What a hoot it was when a couple of young women gave up their bus seats for us. Sis and I were holidaying in Sydney, in fine fettle, and were amused to get the first indication that we were ‘old’. It’s not like we were delusional about our ages – we knew that we appeared old in the eyes of some, but we didn’t feel old, and still don’t. Mostly, we just feel that we are different people from what we used to be. Many of those differences we like a lot, and a few not so much. Like every stage of life, really.
It’s a wee way on from Sydney now, and I have just experienced the first solicitous enquiry and extra consideration from a local bus driver. It was real live ‘old person’ treatment! I ride the bus to where I’m going every so often, because it gets me out of the cocoon of always being in the car. I see a diversity of people that I don’t otherwise see, and I have to do things in a way that I don’t usually do. For those who catch public transport as their main means of getting about, they’re already in that world. I work from home, however, so I have to pro-actively seek out ways to de-cocoon myself.
“All right there?” the driver asked, as I boarded the bus. I thought he was just being friendly. Upon putting the whole story together later on, I realised that I may have had a tiny fumble with my bus card before I swiped it. It didn’t even register with me, but clearly it did with him. Old person alert, it screamed! Afterwards, when I was preparing to disembark and was heading for the rear door, he called out to me that I could get off from the front if I wanted (there weren’t many people on the bus at that stage), even though there were a couple of people waiting to get on. Once again, I didn’t think much about it, but changed direction to take up his offer for no other reason than to be obliging, because he had made the effort to be nice. He then went on to say that that way he could lower the step of the bus for me, to make it easier to get off.
Wtf just happened there? It took me a while to process it. The extra attention genuinely puzzled me, until it finally dawned on me that he was being considerate to an ‘older person’. Wow – the first really seriously-felt hit about my age! As I’ve segued through my various life stages, I’ve been peripherally aware of the different ways that people engage with me. It hasn’t been that much of a biggie, as it’s not unexpected. I haven’t put all my self-worth into the staying-youthful-at-all-costs basket. I’ve consciously rejected the social conditioning based on the still prevalent patriarchal principles of a woman’s value mainly being in her youth and looks.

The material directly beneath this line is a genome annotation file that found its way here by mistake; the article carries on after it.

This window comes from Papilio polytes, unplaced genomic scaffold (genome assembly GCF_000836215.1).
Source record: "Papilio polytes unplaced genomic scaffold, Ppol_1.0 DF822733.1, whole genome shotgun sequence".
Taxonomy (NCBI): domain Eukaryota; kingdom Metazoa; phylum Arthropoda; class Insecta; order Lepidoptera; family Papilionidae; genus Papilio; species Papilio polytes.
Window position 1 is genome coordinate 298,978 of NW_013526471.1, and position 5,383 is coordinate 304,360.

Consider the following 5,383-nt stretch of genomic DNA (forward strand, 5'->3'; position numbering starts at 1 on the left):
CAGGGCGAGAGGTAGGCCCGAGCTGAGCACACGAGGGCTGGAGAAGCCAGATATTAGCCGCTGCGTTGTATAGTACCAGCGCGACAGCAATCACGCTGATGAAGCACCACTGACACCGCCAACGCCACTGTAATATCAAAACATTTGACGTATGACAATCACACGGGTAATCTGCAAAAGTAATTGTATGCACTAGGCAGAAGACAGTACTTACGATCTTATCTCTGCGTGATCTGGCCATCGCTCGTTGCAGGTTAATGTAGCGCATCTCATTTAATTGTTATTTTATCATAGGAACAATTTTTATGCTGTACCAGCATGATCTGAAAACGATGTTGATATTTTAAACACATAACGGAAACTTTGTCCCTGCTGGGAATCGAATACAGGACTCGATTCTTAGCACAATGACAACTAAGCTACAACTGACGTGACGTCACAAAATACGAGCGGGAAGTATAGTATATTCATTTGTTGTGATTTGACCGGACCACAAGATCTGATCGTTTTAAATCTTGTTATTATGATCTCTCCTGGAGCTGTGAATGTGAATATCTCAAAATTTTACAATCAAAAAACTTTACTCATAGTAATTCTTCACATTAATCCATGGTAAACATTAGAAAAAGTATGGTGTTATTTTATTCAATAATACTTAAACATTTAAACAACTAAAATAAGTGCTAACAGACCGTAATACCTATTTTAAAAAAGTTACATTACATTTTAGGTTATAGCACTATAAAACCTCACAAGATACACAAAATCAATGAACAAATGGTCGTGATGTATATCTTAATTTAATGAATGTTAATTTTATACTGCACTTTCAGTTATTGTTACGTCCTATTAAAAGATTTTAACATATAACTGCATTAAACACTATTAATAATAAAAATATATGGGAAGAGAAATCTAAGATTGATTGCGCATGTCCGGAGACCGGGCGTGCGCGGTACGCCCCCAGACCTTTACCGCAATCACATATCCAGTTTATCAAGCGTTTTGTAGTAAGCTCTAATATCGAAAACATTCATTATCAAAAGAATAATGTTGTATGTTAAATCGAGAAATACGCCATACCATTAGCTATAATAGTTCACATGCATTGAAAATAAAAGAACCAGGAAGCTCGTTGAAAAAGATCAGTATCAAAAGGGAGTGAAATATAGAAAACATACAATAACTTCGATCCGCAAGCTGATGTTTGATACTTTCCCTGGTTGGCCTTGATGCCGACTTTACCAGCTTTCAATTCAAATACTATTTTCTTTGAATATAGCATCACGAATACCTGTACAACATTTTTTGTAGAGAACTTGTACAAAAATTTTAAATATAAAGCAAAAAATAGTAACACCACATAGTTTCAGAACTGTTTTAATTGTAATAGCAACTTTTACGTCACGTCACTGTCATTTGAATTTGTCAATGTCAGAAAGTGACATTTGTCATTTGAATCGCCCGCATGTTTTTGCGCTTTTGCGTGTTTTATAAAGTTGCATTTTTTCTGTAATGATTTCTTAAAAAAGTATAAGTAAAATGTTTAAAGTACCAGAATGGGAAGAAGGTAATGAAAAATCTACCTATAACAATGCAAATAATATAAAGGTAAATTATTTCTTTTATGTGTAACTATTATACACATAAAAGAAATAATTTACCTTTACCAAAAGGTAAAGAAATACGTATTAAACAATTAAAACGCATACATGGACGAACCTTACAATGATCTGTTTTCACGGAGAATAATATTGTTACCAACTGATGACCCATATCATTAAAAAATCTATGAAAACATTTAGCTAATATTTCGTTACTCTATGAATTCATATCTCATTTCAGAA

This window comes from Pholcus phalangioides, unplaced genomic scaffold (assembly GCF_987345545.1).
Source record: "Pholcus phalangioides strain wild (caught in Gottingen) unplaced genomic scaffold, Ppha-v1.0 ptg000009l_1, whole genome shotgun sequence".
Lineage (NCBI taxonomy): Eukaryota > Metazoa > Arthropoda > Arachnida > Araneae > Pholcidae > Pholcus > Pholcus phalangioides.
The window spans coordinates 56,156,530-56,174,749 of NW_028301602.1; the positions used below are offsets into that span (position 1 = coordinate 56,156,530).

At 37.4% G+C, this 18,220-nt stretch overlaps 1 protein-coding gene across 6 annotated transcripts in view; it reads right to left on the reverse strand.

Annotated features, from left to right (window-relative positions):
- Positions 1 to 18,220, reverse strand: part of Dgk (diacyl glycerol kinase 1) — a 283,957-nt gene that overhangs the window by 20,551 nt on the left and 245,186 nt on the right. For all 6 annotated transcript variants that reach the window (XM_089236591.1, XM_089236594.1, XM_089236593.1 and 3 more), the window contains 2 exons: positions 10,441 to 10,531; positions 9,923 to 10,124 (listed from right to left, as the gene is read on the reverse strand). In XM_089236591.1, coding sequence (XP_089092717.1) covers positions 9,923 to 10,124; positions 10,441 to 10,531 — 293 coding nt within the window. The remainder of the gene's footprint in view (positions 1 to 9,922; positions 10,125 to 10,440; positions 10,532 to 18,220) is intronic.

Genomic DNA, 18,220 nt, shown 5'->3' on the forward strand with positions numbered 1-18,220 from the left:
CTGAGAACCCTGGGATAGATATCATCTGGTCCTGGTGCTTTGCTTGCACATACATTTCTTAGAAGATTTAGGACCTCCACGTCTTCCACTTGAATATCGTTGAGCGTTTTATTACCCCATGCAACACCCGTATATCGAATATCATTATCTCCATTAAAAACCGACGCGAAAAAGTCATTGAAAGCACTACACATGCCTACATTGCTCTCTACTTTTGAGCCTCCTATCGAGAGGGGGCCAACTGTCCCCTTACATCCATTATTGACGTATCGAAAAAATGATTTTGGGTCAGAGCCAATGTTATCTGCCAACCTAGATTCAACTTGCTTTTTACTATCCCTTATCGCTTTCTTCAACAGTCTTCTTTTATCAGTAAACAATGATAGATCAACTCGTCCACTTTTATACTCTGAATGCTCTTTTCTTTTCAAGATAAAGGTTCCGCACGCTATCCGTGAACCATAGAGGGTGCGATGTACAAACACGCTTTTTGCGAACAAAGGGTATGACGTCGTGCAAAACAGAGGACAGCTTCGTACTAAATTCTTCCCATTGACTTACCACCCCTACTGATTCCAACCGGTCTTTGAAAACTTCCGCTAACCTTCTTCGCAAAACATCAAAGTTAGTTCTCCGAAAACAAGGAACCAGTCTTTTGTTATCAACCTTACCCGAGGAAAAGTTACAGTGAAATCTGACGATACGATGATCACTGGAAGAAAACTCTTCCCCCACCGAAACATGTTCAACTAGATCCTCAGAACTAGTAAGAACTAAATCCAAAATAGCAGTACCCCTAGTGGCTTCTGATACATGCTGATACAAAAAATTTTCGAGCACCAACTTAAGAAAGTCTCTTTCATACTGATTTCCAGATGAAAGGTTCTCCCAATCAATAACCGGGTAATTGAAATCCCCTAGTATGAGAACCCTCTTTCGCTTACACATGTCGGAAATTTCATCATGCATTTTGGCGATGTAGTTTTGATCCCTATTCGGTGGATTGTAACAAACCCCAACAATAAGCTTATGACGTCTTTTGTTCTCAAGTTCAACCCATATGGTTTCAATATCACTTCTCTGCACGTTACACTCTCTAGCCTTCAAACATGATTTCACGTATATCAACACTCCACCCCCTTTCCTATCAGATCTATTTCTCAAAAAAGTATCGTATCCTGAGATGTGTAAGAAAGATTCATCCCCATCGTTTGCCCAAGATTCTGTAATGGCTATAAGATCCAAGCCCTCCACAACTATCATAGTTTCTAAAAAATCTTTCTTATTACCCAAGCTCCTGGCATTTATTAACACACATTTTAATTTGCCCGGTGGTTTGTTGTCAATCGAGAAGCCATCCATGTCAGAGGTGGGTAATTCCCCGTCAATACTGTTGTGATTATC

Yet, my first thought was “Shit, I’d better get back to the hairdresser and get more colour in my hair!”. I have been letting my natural colour emerge, which is now grey/white – far from the almost-black it used to be in that fleeting time of youth – and which I actually think is rather attractive. But, I had a nano-second of wondering if this had been a smart idea after all. I had been warned by other women that once we stop colouring our hair, we start getting the ‘old’ treatment. All the social conditioning I thought I’d rejected, came crashing back into the forefront of my thinking. That’s all it took for the never-far-away BS to make an ugly return – one forty-something year old bus driver, who I engaged with for around a minute of my life.
It was clear that my hair, whose colour I was very much liking before now, might have dealt me a bum deal. What else could it be? Was there any other ‘old’ characteristic of mine that could to blame here instead??? Panic! Then as quickly as the bullshit thoughts had come, I beat them back into place. My normal erudite way of thinking kicked in; “F*ck that” I thought – and all was well once more. It felt good to be strong again.
I’m not here for anyone else’s approval, and I don’t feel that being older is something I have to hide. I like who I have become. But the messages we get are that it’s not good to be older, especially for women (but not only). We’re encouraged to hide our age like a guilty secret, because the fallout from admitting to it is not exactly rewarding. We avoid using the word ‘old’ or ‘older’ about ourselves because it’s loaded with negativity. I’m not immune to this pressure, but I do reject it. I prefer to look at my age and myself squarely in the face, and own it – all of it (mostly). Yes, I get judged for being me in both good and bad ways, but when we ourselves fully own who we are, both privately and publicly, it’s amazing how much sting goes out of those judgements. Or, how quickly we can recover from a bus driver’s good intentions 😊 Those who judge us, will still judge us, but somehow they end up with less substance to get their teeth into.
I know I was not nice about older people when I was younger. That was the social norm. Seems like it’s my karma now to be amongst those who stick their heads up above the parapet, invite the norm to have a go, and then duck for cover – oops, I mean flip them the finger.
I can’t help what other people think, but I can help how I interact with them. If I get offers of assistance, I will graciously either accept, refuse, or be amused by them, whatever is appropriate at the time. My pride might take a few hits, but I’ve survived worse. However, if my would-be helpers get a surprise that maybe I’m not quite the ‘old person’ they thought I was, then I may have helped them in some way, too.
It takes a bit of nerve to defy the status quo when travelling the road past sixty – but I reckon that a bit of a nerve is something I do have 😊